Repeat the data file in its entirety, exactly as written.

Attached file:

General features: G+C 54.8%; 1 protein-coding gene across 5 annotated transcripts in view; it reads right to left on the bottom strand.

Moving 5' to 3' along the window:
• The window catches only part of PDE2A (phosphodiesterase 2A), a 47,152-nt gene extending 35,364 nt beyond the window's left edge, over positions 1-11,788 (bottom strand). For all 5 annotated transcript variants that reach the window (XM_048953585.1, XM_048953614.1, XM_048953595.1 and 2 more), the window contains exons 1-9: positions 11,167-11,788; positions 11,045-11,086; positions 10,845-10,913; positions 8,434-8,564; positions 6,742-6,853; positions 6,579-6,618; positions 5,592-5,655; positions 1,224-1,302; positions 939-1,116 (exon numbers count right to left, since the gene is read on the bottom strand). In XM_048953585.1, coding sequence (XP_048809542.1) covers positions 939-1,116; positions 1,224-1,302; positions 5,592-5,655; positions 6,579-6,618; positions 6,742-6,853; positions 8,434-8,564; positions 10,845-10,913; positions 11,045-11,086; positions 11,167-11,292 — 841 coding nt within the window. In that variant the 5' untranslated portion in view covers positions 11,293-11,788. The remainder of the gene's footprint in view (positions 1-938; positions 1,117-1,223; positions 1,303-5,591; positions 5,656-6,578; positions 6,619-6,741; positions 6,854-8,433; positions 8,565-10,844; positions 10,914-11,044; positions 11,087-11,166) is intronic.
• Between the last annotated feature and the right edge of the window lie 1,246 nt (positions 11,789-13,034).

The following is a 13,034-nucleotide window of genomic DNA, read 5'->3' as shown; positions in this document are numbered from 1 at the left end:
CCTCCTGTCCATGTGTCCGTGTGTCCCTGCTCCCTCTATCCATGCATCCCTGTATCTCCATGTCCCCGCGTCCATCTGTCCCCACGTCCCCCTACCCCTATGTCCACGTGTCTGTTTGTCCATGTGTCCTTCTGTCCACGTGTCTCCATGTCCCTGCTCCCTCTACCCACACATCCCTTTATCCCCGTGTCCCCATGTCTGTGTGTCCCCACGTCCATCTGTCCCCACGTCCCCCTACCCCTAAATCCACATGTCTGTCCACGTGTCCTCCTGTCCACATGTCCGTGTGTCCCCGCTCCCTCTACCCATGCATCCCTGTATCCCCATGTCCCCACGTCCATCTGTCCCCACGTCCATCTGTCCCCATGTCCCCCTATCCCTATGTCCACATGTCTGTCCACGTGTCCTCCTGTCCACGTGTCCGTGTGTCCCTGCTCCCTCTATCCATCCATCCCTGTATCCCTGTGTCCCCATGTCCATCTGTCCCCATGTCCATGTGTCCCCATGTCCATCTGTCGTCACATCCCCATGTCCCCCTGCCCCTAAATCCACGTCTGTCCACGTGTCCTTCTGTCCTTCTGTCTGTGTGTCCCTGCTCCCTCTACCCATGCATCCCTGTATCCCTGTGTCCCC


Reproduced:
General features: G+C 54.8%; 1 protein-coding gene across 5 annotated transcripts in view; it reads right to left on the bottom strand.

Moving 5' to 3' along the window:
• The window catches only part of PDE2A (phosphodiesterase 2A), a 47,152-nt gene extending 35,364 nt beyond the window's left edge, over positions 1-11,788 (bottom strand). For all 5 annotated transcript variants that reach the window (XM_048953585.1, XM_048953614.1, XM_048953595.1 and 2 more), the window contains exons 1-9: positions 11,167-11,788; positions 11,045-11,086; positions 10,845-10,913; positions 8,434-8,564; positions 6,742-6,853; positions 6,579-6,618; positions 5,592-5,655; positions 1,224-1,302; positions 939-1,116 (exon numbers count right to left, since the gene is read on the bottom strand). In XM_048953585.1, coding sequence (XP_048809542.1) covers positions 939-1,116; positions 1,224-1,302; positions 5,592-5,655; positions 6,579-6,618; positions 6,742-6,853; positions 8,434-8,564; positions 10,845-10,913; positions 11,045-11,086; positions 11,167-11,292 — 841 coding nt within the window. In that variant the 5' untranslated portion in view covers positions 11,293-11,788. The remainder of the gene's footprint in view (positions 1-938; positions 1,117-1,223; positions 1,303-5,591; positions 5,656-6,578; positions 6,619-6,741; positions 6,854-8,433; positions 8,565-10,844; positions 10,914-11,044; positions 11,087-11,166) is intronic.
• Between the last annotated feature and the right edge of the window lie 1,246 nt (positions 11,789-13,034).

The following is a 13,034-nucleotide window of genomic DNA, read 5'->3' as shown; positions in this document are numbered from 1 at the left end:
CCTCCTGTCCATGTGTCCGTGTGTCCCTGCTCCCTCTATCCATGCATCCCTGTATCTCCATGTCCCCGCGTCCATCTGTCCCCACGTCCCCCTACCCCTATGTCCACGTGTCTGTTTGTCCATGTGTCCTTCTGTCCACGTGTCTCCATGTCCCTGCTCCCTCTACCCACACATCCCTTTATCCCCGTGTCCCCATGTCTGTGTGTCCCCACGTCCATCTGTCCCCACGTCCCCCTACCCCTAAATCCACATGTCTGTCCACGTGTCCTCCTGTCCACATGTCCGTGTGTCCCCGCTCCCTCTACCCATGCATCCCTGTATCCCCATGTCCCCACGTCCATCTGTCCCCACGTCCATCTGTCCCCATGTCCCCCTATCCCTATGTCCACATGTCTGTCCACGTGTCCTCCTGTCCACGTGTCCGTGTGTCCCTGCTCCCTCTATCCATCCATCCCTGTATCCCTGTGTCCCCATGTCCATCTGTCCCCATGTCCATGTGTCCCCATGTCCATCTGTCGTCACATCCCCATGTCCCCCTGCCCCTAAATCCACGTCTGTCCACGTGTCCTTCTGTCCTTCTGTCTGTGTGTCCCTGCTCCCTCTACCCATGCATCCCTGTATCCCTGTGTCCCC